« Thinking about the Unthinkable | Main | The Cognitive Roots of Endless War »

August 24, 2008

Science and Population; a troubling relationship

Cognitive powers are to humans what teeth and claws are to other predators, or speed and quick reflexes to prey animals: their main survival tools in a universe that’s been increasingly revealed by Science to be vast, impersonal, and essentially timeless. Given the relatively recent origins of our species, the technology miracles our scientific skills have been producing, and our recent narrow escape from nuclear catastrophe during the Cold War, one might have expected our contemporary world to be happier and more optimistic.

But that would obviously be a mistake; although most commentators are suitably circumspect, the pessimism abroad in today’s world is impossible to miss; after all, diminished confidence in the future is a not unreasonable response to continued uncertainty about abrupt climate change, the stability of global petroleum markets, a looming threat of global water scarcity, and the increasing disparity between wealth and poverty. That’s particularly so as the violent response to that disparity becomes ever more institutionalized as a US-led transnational “war on terror.”

Against that backdrop, it’s worth remembering that our population quadrupled in the Twentieth Century, it's still growing, and the mere consideration of dire possibilities can be so unpleasant that many humans avoid thinking about them at all. The generic term for such avoidance is denial; its practice by world leaders may havs never been more blatant than it is today.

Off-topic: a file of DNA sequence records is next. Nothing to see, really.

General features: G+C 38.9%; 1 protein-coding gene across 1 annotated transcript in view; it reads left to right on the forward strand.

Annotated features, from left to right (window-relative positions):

In that context, while my criticisms of cannabis prohibition are evidence based, the rising confidence with which I assert them is based almost entirely on the refusal of those with an avowed interest in drug policy to admit, or even discuss, certain key issues such as the efficacy of cannabinoids at relieving anxiety syndromes. Likewise the obvious evidence that it was their efficacy as an inhalable anxiolytic that jump-started pot's first spurt of popularity with Baby Boomers, while (ironically) frightening Richard Nixon into declaring “war on drugs.”

As the fortieth anniversary of Nixon's unlikely ascent to the Presidency approaches, increasing attention will be directed at key events responsible for that catastrophe. Between the daily follies of our contemporary world and the ease with which they can be logically connected to our failing drug war, I should have a lot to write about over the next several months.

Doctor Tom

Posted by tjeffo at August 24, 2008 04:54 AM